Types of Network Interface Cards

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Before you start

Objectives: learn what is Network Card, Transciever, Modem and Media Converter.

Prerequisites: no prerequisites

Key terms: media, transceiver, ethernet, signal, architecture, adapter, digital, modem, transmission, converter, gbic, copper, encoding


Architecture Dependance

Network Adapters are architecture specific. In other words, if we are connecting to an Ethernet network we need to have an Ethernet NIC. They’re also transmission medium specific. For example, when using Ethernet we can use either copper cabling or fiber optic. We need to choose the right Networking Adapter that matches the transmission medium and network architecture we are connecting to. For some older computers we use NICs that plug in to the system’s expansion slots or which are external to the computer and connect through an existing computer port. Today, most computers come with built-in Network Adapters, and the most popular one is Ethernet NIC.

NIC

Image 219.1 – Ethernet NIC

Transceiver

The Network Adapter is responsible for taking the zeros and ones and converting them into a signal which can be sent on the transmission medium. On an Ethernet network, a Network Adapter has what’s called a Transceiver. The Transceiver is responsible for taking the digital data, which is represented by a series of zeros and ones, and converting that to an electrical, radio or a light signal. For example, a 0 might be represented as a zero voltage on the wire. A 1 might be represented by a positive voltage. The method that’s used to represent zeros and ones is often called the encoding scheme, which will depend on what kind of network architecture we’re using or which type of Transceiver is necessary for the transmission medium. Different Transcivers can sends light signals or electrical signals on a wire, and for wireless NICs can send radio signals. To receive signals, the Transceiver converts digital signals from the network to digital data for the PC. Time markers identify when each bit should occur.

Older Network Adapters used to have an external Transceiver. External Transceiver is just an adapter that took digital signals from an AUI port on one end and translated those into an electrical signal using RJ45 or some other port. When we ordered a network card we had to order the right transceiver that connected to the card. Network Adapters today usually have the the built-in Transceiver based on the media type that we need.

External Transceiver

Image 219.2 – External Transceivers

SFP Module

One form of a Transceiver that is gaining in use is an SFP module. SFP stands for Small Form Factor Pluggable. SFPs are typically used on Switches and Routers to easily modify the media type used by a port. Instead of having a port with a fixed media type, the port accepts the SFP module. To change the media type simply plug in a different SFP module. For example, we can get an SFP to support copper or a different specifications of fiber optic.

Optical SFP Module

Image 219.3 – Optical SFP Module

GBIC

Another term we might hear is a GBIC. A GBIC is slightly larger than an SFP but performs the same function. A GBIC (GigaBit Interface Converter) is a larger-sized Transceiver that fits in a port slot and is used for gigabit media including copper and fiber optic. The SFP Transceiver is sometimes called a mini GBIC because it is smaller than the GBIC module. We should also mention an XFP transceiver, which is similar in size to an SFP but is used for 10 Gigabit networking.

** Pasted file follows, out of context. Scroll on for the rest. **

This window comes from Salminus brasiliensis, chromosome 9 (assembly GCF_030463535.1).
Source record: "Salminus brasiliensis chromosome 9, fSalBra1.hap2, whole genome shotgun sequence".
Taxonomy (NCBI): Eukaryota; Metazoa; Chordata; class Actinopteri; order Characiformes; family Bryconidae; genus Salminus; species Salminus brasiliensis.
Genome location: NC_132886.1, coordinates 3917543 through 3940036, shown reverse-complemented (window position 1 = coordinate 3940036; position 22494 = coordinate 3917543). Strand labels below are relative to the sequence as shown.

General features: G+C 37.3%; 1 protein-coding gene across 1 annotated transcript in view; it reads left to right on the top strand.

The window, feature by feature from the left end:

Modem

Another type of Network Adapter is a Modem. Modem takes the digital zeros and ones and converts it to an analog sound signal that can be carried across the telephone wires. Modem is actually an abbreviated term that means modulator/demodulator. Modulation is happening on the sending end where binary data is converted to analog waves, and Demodulation is happening on the receiving end where the analog waves are converted back to binary data. Again, there’s an encoding scheme that identifies when the signal represents a 0 or a 1, and the Network Adapter must match both the architecture and the transmission medium that is used.

Dial-up Modem

Image 219.4 – Dial-up Modem

Media Converter

In some cases we may need to convert from one media type to another. For example, let’s say that you had an Ethernet network that uses copper cabling but we had a server that had a fiber optic Network Adapter card. In this case we could use a fiber optic to Ethernet copper cable Media Converter. It’s important to remember that media converters work within the same network architecture. For instance, the Media Converter can convert from one type of Ethernet to another that uses a different transmission cable, but it is not used to convert from something such as Ethernet to a different networking standard, for example a WAN standard such as ATM (we use a Bridge or a Router to do this). Converting from one architecture to another would require modifying the Frame contents to modify the Data Link layer address. Media Converters operate at the Physical layer, since they simply transform the signal from one encoding scheme to another. Media Converters don’t read or modify the MAC address in any way.

Media Converter

Image 219.5 – Media Converter

Rememer

Network Adapters are architecture and transmission medium specific. The Transceiver is responsible for taking the digital data, which is represented by a series of zeros and ones, and converting that to an electrical, radio or a light signal. The method that’s used to represent zeros and ones is called the Encoding Scheme. Modem takes the digital zeros and ones and converts it to an analog sound signal that can be carried across the telephone wires. Media Converters operate at the Physical layer, since they simply transform the signal from one encoding scheme to another.

Author: cicnavi